We have already a full harvest of information to submit. It includes, however, a very limited part of the findings at which we should have been able to arrive if we had not submitted all the evidence which was laid before us to severe criticism and rigorous examination. We have indeed believed it to be our duty only to place on record those facts which, being established beyond dispute, consti
tute with absolute certainty what may be clearly termed crimes, omitting those the proofs of which were, in our view, insufficient, or which, however destructive or cruel they were, might have been the result of acts of war properly so called, rather than of willful excesses, attributable to the enemy.
Thus we are convinced that none of the incidents which we have investigated could be disputed in good faith. In addition the proof of each of them does not depend only on our personal observations; it is founded chiefly on photographs and on a mass of evidence received in judicial form, with the sanction of an oath.
The lamentable sights which we have had before our eyes have made the task to which we all four addressed ourselves, with a close association of ideas and feelings, a very grievous one. It would indeed have been too painful if we had not found a powerful suppor found a powerful suppor the wonderful troops whal the front, in the leaders whose failed us, tion who b with the me the district
ticularly in that country of Lorraine which was so frequently the victim of the scourge of war, not one entreaty for help, not one moan, reached our ears; and yet the terrible misery of which we have been witness surpasses in extent and horror anything which the imagination can conceive. On every side our eyes rested on ruin. Whole villages have been destroyed by bombardment or fire; towns formerly full of life are now nothing but deserts full of ruins; and, in visiting the scenes of desolation where the invader's torch has done its work, one feels continually as though one were walking among the remains of one of those cities of antiquity which have been annihilated by the great cataclysms of nature.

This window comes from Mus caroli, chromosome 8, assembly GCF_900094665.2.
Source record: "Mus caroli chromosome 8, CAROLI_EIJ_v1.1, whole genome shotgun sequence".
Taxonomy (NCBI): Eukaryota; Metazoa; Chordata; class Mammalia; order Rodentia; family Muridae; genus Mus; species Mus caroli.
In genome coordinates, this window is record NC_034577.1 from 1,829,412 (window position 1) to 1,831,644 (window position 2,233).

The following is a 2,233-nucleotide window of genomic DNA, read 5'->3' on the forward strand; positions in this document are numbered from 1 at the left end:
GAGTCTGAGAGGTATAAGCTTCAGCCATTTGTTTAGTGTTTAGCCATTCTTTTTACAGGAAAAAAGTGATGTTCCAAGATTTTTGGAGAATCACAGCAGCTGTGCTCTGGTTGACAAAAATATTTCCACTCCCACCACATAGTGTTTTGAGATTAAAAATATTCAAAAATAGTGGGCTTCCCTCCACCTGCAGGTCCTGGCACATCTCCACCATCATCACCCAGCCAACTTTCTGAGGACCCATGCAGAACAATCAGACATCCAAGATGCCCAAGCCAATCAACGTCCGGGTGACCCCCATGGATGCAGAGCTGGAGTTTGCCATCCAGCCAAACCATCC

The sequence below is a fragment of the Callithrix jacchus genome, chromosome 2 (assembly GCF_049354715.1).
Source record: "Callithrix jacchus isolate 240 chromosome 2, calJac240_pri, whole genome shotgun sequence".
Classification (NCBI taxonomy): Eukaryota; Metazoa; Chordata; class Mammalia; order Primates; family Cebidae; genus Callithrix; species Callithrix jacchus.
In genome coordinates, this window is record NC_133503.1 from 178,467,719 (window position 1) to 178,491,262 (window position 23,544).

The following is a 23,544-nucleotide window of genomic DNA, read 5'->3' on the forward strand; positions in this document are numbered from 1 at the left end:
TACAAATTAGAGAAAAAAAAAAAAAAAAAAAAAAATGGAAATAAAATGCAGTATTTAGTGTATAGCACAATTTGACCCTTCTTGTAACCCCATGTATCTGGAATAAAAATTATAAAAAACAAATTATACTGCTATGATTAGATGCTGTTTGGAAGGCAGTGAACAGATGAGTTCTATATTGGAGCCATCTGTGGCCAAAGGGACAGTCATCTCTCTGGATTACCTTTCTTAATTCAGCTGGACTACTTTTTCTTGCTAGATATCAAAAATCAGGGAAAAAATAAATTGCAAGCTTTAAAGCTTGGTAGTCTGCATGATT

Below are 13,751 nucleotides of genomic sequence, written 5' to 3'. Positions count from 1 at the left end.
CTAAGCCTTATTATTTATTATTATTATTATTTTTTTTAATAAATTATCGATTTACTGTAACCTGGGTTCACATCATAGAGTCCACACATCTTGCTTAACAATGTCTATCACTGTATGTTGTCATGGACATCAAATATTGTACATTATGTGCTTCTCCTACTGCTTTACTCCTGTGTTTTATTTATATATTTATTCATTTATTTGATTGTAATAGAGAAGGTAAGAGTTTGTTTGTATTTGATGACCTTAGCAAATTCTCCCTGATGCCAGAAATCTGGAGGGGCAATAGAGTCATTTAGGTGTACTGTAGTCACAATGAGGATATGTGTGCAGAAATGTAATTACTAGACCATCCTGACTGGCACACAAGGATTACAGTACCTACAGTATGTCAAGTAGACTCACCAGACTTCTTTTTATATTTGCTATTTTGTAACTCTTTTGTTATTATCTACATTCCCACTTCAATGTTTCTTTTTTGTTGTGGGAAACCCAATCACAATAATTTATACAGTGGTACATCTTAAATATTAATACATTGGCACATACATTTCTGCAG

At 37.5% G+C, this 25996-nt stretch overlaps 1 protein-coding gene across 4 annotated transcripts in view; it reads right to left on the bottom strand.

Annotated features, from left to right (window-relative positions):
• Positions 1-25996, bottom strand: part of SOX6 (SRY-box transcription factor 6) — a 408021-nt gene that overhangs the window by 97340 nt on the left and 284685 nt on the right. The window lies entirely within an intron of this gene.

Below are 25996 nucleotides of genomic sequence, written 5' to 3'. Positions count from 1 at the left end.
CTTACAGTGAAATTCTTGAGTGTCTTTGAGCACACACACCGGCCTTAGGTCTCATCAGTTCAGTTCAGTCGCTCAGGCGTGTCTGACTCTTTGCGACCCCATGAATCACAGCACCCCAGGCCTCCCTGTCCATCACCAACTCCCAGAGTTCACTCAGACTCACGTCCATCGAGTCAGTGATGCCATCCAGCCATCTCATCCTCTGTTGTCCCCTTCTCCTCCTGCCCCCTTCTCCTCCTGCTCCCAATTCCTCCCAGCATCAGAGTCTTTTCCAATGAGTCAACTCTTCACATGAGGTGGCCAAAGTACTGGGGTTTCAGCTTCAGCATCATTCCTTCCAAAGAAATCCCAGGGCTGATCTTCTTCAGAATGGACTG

In truth it can be stated that never has a war carried on between civilized nations assumed the savage and ferocious character of the one which at this moment is being waged on our soil by an implacable adversary. Pillage, rape, arson, and murder are the common practice of our enemies; and the facts which have been revealed to us day by day at once constitute definite crimes against common rights, punished by the codes of every country with the most severe and the most dishonoring penalties, and which prove an astonishing degeneration in German habits of thought since 1870.
Crimes against women and young girls have been of appalling frequency. We have proved a great number of them, but they only represent an infinitesimal proportion of those which we could have taken up. Owing to a sense of decency, which is deserving of every respect, the victims of these hateful acts usually refuse to disclose them. Doubtless fewer would have been committed if the leaders of an army whose discipline is most us had taken any trouble to prevet, strictly speaking, they dered as the individual
of uncaged beasts. rson, theft, and different; the the highest manity the for these
In the greater part of the places where we carried on our inquiry we came to the conclusion that the German Army constantly professes the most complete contempt for human life, that its soldiers, and even its officers, do not hesitate to finish off the wounded, that they kill without pity the inoffensive inhabitants of the territories which they have invaded, and they do not spare in their murderous rage women, old men, or children. The wholesale shootings at Lunéville, Gerbéviller, Nomeny, and Senlis are terrible examples of this; and in the course of this report you will read the story of scenes of carnage in which officers themselves have not been ashamed to take part.
The mind refuses to believe that all these butcheries should have taken place without justification. Still, it is so! It is true that the Germans have always advanced the same pretext for them, alleging that civilians had begun by firing upon them. This allegation is a lie, and those who advance it have been unable to
give it any probability, even by firing rifle shots in the neighborhood of houses, as they are accustomed to do in order to be able to state that they have been attacked by an innocent population on whose ruin or massacre they have resolved. We have many times ascertained the truth of this; here is one among others:
One evening the Abbé Colin, Curé of Croismare, was standing near an officer when the report of a gun rang out. The latter cried, "Monsieur le Curé, that is enough to cause you to be shot as well as the Burgomaster, and for a farm to be burned; look, there is one on fire." "Sir," replied the priest, "you are too intelligent not to recognize the sharp sound of your German rifle. For my part, I recognize it." The German did not press the point.
Personal liberty, like human life, is the object of complete scorn on the part of the German military authorities. Almost everywhere citizens of every age have been dragged from their homes and led into captivity, many have died or been killed on the way.
Arson, still more than murder, forms